Rockwell Medical, Inc. v. Richmond Brothers, Inc. et al

Filing 60

ORDER denying 3 Plaintiff's Motion for Preliminary Injunction. Signed by District Judge Robert H. Cleland. (LWag)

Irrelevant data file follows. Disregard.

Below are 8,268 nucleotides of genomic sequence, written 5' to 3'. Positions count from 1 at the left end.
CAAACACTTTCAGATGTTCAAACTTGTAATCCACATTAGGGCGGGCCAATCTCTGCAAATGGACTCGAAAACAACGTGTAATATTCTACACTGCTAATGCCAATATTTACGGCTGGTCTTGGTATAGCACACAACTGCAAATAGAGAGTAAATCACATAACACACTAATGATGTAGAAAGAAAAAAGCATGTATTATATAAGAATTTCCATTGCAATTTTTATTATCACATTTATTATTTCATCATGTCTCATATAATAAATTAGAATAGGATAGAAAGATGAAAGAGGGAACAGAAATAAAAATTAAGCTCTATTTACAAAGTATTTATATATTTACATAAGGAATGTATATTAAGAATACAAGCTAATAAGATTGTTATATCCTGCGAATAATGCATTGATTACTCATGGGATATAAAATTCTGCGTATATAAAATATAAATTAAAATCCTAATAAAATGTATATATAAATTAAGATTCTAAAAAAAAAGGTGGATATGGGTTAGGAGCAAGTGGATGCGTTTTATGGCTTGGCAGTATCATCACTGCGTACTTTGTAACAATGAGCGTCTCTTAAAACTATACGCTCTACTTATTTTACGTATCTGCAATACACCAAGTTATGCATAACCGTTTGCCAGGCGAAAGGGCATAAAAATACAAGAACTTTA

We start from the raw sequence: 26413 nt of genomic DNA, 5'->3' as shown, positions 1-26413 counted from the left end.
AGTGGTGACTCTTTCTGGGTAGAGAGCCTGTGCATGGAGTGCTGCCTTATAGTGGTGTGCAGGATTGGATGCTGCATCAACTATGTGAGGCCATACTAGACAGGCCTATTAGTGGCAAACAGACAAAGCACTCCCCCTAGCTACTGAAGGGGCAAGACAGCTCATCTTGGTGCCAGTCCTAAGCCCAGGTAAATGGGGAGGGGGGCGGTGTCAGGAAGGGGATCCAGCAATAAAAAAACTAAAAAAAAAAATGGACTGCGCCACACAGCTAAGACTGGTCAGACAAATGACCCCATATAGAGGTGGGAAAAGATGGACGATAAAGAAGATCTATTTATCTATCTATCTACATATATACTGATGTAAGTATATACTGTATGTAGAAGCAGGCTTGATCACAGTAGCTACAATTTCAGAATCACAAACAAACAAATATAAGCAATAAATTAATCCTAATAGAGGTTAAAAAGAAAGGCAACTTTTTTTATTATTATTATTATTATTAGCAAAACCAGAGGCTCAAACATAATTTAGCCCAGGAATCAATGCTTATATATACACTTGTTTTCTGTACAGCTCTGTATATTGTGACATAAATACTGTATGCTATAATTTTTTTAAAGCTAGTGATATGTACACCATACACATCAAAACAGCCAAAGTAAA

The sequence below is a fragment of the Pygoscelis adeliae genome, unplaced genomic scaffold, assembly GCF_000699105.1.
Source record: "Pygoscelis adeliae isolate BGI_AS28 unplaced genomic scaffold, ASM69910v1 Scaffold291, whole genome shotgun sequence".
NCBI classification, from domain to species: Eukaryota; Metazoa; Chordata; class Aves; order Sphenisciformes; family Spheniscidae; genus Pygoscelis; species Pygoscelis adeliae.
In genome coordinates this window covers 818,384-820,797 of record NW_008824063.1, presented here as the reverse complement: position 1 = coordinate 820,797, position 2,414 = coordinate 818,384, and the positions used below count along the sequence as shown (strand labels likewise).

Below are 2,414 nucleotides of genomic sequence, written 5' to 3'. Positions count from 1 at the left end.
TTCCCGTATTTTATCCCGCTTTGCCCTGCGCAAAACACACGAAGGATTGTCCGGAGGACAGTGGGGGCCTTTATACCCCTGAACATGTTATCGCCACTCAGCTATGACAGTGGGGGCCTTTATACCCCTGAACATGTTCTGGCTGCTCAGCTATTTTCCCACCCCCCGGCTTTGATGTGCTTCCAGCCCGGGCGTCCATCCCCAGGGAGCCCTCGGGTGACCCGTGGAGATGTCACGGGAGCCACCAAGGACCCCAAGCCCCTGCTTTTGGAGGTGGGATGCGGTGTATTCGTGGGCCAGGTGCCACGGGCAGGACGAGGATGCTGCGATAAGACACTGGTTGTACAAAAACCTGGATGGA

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UNITED STATES DISTRICT COURT FOR THE EASTERN DISTRICT OF MICHIGAN SOUTHERN DIVISION ROCKWELL MEDICAL, INC., Plaintiffs, v. Case No. 17-10757 RICHMOND BROTHERS, INC., et al., Defendants. / ORDER DENYING PLAINTIFF’S MOTION FOR PRELIMINARY INJUNCTION Pending before the court is Plaintiff’s Emergency Motion for Preliminary Injunction (Dkt. #3.) After the motion was fully briefed, the court held a hearing on May 3, 2017, where it heard argument as well as testimony by David Richmond. For the following reasons, the court will deny Plaintiff’s motion. I. BACKGROUND Plaintiff alleges that Defendants formed a shareholder group in February of 2016 and have since engaged in a campaign to wrest corporate control from the founder of Rockwell Medical, Inc. (“Rockwell”), by achieving election of their nominee to the board of directors. It contends that Defendants violated Section 13(d) of the Securities and Exchange Act of 1934 by failing to register as a shareholder group at that time. Plaintiffs filed a Schedule 13D with the SEC in February of 2017 identifying themselves as a shareholder group. Plaintiffs insist that this filing was not only nearly one full year late, but also contained material misrepresentations of fact as to the number of shares over which Defendants had the ability to direct the vote. With an annual shareholder meeting looming, Plaintiffs request this court to enter a preliminary injunction requiring Defendants to file a corrected 13D and to prohibit them from soliciting shareholder votes to allow a “cooling off” period during which time shareholders will be able to digest the new information. In response Defendants argue that, though they engaged in negotiations with management as early as March of 2016, they did not constitute a shareholder group because they had not reached any actual agreement to act together “for the purpose of acquiring, holding, voting or disposing of” shares in Plaintiff. They also contend that their amendments to their Schedule 13D have corrected any remaining concerns. Following the hearing, they filed another supplemental Schedule 13D indicating in the complainedof field that they had the power to direct the voting of zero shares. They also advance the position that the election of a board member is not an “irreparable harm” that would justify the imposition of injunctive relief, nor does the balance of the equities or public interest. Finally, Defendants attack Plaintiff’s standing to sue on behalf of shareholders in this action. Plaintiff replies that emails exchanged in March of 2016 indicate that the Defendants were acting as a single group with a shared purpose of taking some portion of control over the company’s management. They also view the supplemental 13D filings to be inadequate, demanding that Defendants include language stating that their supplemental filings were necessary as a result of a misstatement of fact on earlier filings rather than merely an effort to resolve the instant litigation. The court held a status conference on May 9, 2017, following the filing of Defendants’ most recent Schedule 13D addressing voting power. The conference 2 concerned the parties’ competing briefings discussing whether the amendment renders at least this portion of the motion for preliminary injunction moot. (Dkts. ##53, 54, 57.) The court directed the parties to confer in an effort to arrive at an agreed supplemental filing, but they have since indicated that agreement is not possible. II. STANDARD In Silverman v. Summers, the Sixth Circuit described the rubric by which district courts should assess requests for preliminary injunction: The district court must consider and balance four factors in ruling on an application for a preliminary injunction: 1) whether the plaintiff has a strong likelihood of success on the merits; 2) whether the plaintiff would suffer irreparable injury in the absence of the injunction; 3) whether the injunction would cause substantial harm to others; and 4) whether the injunction would serve the public interest. 28 F. App’x 370, 372-73 (6th Cir. 2001) (citing Sandison v. Michigan High School Athletic Ass’n, Inc., 64 F.3d 1026, 1030 (6th Cir.1995)). III. DISCUSSION Plaintiffs do not appear to address Defendants’ statutory standing argument. The court will not decide the issue at this stage, as denial of Plaintiff’s request for a preliminary injunction is warranted for other reasons. See CSX Corp. v. Children's Inv. Fund Mgmt. (UK) LLP, 654 F.3d 276, 284 (2d Cir. 2011) (“[A]n issuer has an implied right of action to seek injunctive relief for a violation of section 13(d)[.]”). A. Voting Power and Mootness Plaintiffs’ request that the court require the submission of a supplemental Schedule 13D regarding voting power is moot in light of Defendants’ recent filing. “In general a case becomes moot ‘when the issues presented are no longer live or the 3 parties lack a legally cognizable interest in the outcome.’” Kundrat v. Halloran, 206 F. Supp. 2d 864, 868 (E.D. Mich. 2002) (quoting Murphy v. Hunt, 455 U.S. 478, 481 (1982)). The arguably misleading figure that had previously indicated that Defendants exercised sole voting power over 10% of Rockwell shares by virtue of the shares held by their clients, as Richmond testified that he believed that the clients would rely on his voting recommendation as in the past, has been amended to reflect that Defendants have sole voting power over “zero” shares. (Dkt. #53-1, Pg. ID 1981.) The court is not convinced that shareholders will benefit from yet another filing which adopts language proposed by Plaintiff or a “cooling off” period in light of the recency of this amendment. If Plaintiff wishes to characterize this filing as suspicious in its own publications to shareholders, it is certainly free to do so without assistance from the court. But neither the inclusion of the proposed language nor a limitation on Defendants’ campaign for a board position will, at this point, further any identifiable public interest beyond what Plaintiff could accomplish on its own, though they might result in substantial harm to Defendants and shareholders by inducing a loss of a board election by an insurgent shareholder group that could otherwise have won. As Mr. Richmond testified at the hearing, such challenges are expensive to mount. No guarantee exists that, should this court issue an order hobbling Defendants’ efforts, the high costs and collective action problems attendant to such proxy fights will not dissuade shareholders from wading once more into the breach at the next annual shareholders’ meeting. See Edward B. Rock, The Logic and (Uncertain) Significance of Institutional Shareholder Activism, 79 Geo. L.J. 445, 453-57 (1991) (describing the economics of rational shareholder apathy). Plaintiff will not suffer irreparable harm, and 4 the likelihood of success on the merits does not factor strongly in this instance where the materiality of the allegedly false disclosure is somewhat questionable, at least as far as it affects the voting decisions of the average shareholder in a proxy contest. B. Shareholder Group Theory Plaintiff’s argument for the formation of a shareholder group prior to February of 2017 when the Defendants entered into the Joint Solicitation Agreement–attached to their first Schedule 13D–focuses on emails and other communications among Defendants and between Defendants and management at Rockwell. The content of these communications suggested that the Defendants were displeased with the way that the company was being run and were approaching management as a group to seek reforms. The rule governing the requirement that a shareholder group file a Schedule 13D states that: When two or more persons agree to act together for the purpose of acquiring, holding, voting or disposing of equity securities of an issuer, the group formed thereby shall be deemed to have acquired beneficial ownership, for purposes of sections 13(d) and (g) of the Act, as of the date of such agreement, of all equity securities of that issuer beneficially owned by any such persons. 17 C.F.R. § 240.13d-5(b)(1). The evidence presented thus far does not suggest a likelihood of success in establishing that Defendants “agree[d] to act together for the purpose of acquiring, holding, voting or disposing of” shares in Rockwell prior to their formal agreement. The testimony by Mr. Richmond at the hearing describes a loose, informal group of disgruntled shareholders grousing about what they viewed to be shortcomings in Rockwell’s management and exerting pressure in the hopes of obtaining a better return. 5 See CSX, 654 F.3d at 284 (“Even if many of the parties’ ‘activities’ were the result of group action, two or more entities do not become a group within the meaning of section 13(d)(3) unless they ‘act as a . . . group for the purpose of acquiring . . . securities of an issuer.’ 15 U.S.C. § 78m(d)(3).”). At the hearing, counsel for Defendants also explained that “if this was a shareholder group, it was the worst organized group in history” as several of the alleged members subsequently took action inconsistent with the supposed purposes of the effort, such as voting against the board member nominated by Defendants. Plaintiff may well succeed on its underlying claim after the benefit of additional discovery, but at this stage the court does not find that the likelihood of success prong of the analysis strongly favors the issuance of an injunction. Further, the court is left adrift in trying to answer whether, even assuming an earlier Schedule 13D was due, this information would be material to shareholders weighing options in a proxy fight. The second, third, and fourth factors mirror the conclusions in the court’s analysis of the voting shares question. As it is unclear that requiring Defendants to submit an amended Schedule 13D will be of any significant benefit to any shareholder, the court, cognizant of the chilling effect that the risk of burdensome litigation has on potentially beneficial shareholder activism, cannot justify the issuance of a preliminary injunction requiring an amended Schedule 13D or a “cooling off period” at this time. Just as with the voting power issue, even without a subsidy from this court, Rockwell is perfectly capable of informing undecided shareholders as to its belief that Defendants had assembled a shareholder group and flouted the deadline to file a Schedule 13D, then 6 allowing the shareholders to decide whether such misdeeds outweigh any perceived benefit of the insurgency. IV. CONCLUSION IT IS ORDERED that Plaintiff’s Motion for Preliminary Injunction (Dkt. #3) is DENIED. s/Robert H. Cleland ROBERT H. CLELAND UNITED STATES DISTRICT JUDGE Dated: May 24, 2017 I hereby certify that a copy of the foregoing document was mailed to counsel of record on this date, May 24, 2017, by electronic and/or ordinary mail. s/Lisa Wagner Case Manager and Deputy Clerk (810) 984-2056 S:\Cleland\JUDGE'S DESK\C2 ORDERS\17-10757.ROCKWELL.DENYPrelimInjunction.bss.wpd 7